The foregoing and other objects, aspects and advantages will be better understood from the following detailed description of preferred embodiments of the invention with reference to the drawings, in which:
Referring now to the drawings, and more particularly, to
In a preferred embodiment, the matrix comprises a database containing critical transactions, their descriptions, objects, authorization field values, restricted authority, SOD conflicts, and conflict explanations. As shown in the exemplary display screens of
The inventive SOD analysis program uses the data in the SOD matrix and various tables within object-oriented integrated enterprise wide application to determine conflicts and errors in actual object-oriented enterprise wide application profiles.
More specifically, the invention identifies business activity conflicts which should not be allowed in the profiles by using retrieved data tables that include profiles, a listing of users and assigned profiles, and a listing of the objects that are appropriate for the transactions. The invention uses the separations of duties (SOD) matrix containing restrictions relating to the users, the objects and the transactions and determines if the users have conflicting authority to access the system data. This authority check is based on the SOD matrix and the system supplied table data. The invention also determines, within each of the profiles, whether custom created transactions, those not supplied with the original application are being used or if they create business conflicts when assigned within one profile.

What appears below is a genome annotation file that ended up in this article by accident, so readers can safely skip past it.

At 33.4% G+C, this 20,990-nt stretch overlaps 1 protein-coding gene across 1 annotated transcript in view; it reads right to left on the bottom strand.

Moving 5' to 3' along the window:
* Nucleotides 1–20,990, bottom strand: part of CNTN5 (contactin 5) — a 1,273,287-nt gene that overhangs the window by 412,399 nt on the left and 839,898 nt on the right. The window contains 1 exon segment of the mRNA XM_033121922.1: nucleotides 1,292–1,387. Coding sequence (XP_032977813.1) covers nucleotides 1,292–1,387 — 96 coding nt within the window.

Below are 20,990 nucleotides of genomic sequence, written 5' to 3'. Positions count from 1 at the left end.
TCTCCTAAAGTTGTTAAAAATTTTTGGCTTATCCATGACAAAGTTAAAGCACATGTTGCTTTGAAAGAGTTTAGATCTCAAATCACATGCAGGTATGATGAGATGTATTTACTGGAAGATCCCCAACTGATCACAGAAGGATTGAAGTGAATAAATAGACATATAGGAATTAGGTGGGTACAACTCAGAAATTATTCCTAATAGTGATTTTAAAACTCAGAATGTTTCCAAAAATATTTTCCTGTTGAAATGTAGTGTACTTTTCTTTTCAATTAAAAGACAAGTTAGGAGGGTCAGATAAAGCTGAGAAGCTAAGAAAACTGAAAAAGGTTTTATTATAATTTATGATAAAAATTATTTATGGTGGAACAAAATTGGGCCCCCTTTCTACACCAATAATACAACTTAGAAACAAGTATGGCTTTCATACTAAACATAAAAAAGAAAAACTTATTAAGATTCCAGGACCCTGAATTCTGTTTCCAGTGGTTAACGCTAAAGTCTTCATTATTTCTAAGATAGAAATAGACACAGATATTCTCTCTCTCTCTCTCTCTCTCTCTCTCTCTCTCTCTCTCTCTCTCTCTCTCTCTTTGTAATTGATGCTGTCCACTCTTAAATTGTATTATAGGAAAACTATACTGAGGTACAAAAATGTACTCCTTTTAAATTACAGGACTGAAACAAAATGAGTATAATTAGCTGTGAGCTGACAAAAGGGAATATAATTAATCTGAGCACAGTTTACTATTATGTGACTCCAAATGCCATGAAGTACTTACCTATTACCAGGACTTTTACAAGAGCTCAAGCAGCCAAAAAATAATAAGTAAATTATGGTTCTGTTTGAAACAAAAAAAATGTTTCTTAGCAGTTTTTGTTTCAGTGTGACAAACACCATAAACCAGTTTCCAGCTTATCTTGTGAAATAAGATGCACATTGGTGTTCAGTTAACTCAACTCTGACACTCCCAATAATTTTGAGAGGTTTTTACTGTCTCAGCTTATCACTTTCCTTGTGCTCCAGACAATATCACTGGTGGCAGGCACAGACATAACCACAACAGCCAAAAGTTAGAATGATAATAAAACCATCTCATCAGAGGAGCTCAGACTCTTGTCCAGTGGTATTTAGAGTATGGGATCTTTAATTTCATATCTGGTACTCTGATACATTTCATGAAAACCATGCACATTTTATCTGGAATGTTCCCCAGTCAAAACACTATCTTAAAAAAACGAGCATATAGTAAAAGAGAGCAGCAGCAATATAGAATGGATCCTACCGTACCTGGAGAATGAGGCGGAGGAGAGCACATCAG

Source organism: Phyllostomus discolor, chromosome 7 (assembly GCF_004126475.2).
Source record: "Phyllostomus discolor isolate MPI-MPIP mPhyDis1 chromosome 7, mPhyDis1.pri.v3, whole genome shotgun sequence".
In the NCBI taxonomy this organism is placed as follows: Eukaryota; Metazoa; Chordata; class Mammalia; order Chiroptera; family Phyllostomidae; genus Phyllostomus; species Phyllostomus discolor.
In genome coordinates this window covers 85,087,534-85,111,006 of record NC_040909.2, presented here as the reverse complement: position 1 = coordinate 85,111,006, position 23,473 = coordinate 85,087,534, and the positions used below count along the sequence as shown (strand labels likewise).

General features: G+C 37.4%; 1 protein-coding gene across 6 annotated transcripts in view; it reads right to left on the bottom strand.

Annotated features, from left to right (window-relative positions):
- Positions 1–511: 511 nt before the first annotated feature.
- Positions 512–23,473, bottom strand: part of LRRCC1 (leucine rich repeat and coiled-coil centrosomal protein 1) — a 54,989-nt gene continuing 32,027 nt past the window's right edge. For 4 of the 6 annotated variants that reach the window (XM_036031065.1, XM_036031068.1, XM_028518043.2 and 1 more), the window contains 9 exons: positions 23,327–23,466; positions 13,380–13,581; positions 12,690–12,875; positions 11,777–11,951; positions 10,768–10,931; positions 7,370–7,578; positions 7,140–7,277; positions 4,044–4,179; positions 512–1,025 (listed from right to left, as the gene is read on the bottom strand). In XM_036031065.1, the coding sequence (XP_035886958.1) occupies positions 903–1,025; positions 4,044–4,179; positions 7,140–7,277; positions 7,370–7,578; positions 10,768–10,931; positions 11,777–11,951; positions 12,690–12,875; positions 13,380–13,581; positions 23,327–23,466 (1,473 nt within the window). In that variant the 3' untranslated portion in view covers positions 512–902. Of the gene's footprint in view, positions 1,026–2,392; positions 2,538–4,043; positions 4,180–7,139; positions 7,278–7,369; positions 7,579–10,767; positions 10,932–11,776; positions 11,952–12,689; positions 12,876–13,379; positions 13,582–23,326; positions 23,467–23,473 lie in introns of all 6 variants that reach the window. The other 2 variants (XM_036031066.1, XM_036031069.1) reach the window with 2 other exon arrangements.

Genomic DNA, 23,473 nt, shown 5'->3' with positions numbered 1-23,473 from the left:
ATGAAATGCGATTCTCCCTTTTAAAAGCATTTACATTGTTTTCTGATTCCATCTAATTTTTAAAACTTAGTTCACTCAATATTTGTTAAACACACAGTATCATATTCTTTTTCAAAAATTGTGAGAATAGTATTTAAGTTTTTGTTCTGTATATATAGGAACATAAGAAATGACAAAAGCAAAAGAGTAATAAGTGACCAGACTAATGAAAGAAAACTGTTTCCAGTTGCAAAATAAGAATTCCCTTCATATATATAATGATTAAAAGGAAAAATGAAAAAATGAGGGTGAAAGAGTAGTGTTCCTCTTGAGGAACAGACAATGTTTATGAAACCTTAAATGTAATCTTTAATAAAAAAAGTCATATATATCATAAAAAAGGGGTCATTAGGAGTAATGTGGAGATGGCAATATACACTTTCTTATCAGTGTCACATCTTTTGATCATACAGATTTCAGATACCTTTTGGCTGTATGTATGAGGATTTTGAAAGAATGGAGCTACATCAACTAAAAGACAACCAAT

The invention can produce a listing of profiles containing business conflicts by user and/or a listing of restricted transactions by user. The SOD matrix can be specific to the business application such that the organization will determine conflicts within the different business units. In a preferred embodiment, these reports include explanations of the conflicts.
Referring now to
As shown in item 7, the SAP USR04 table contains the user ID's and assigned profiles for the installation. The table names will differ in other enterprise wide applications. In item 8, the SAP TSTCT—table contains the transactions and descriptions for a given application. For example; the transaction name is VA01—and the description is Create Sales Order. These base transactions are supplied with the application and their use is generally known.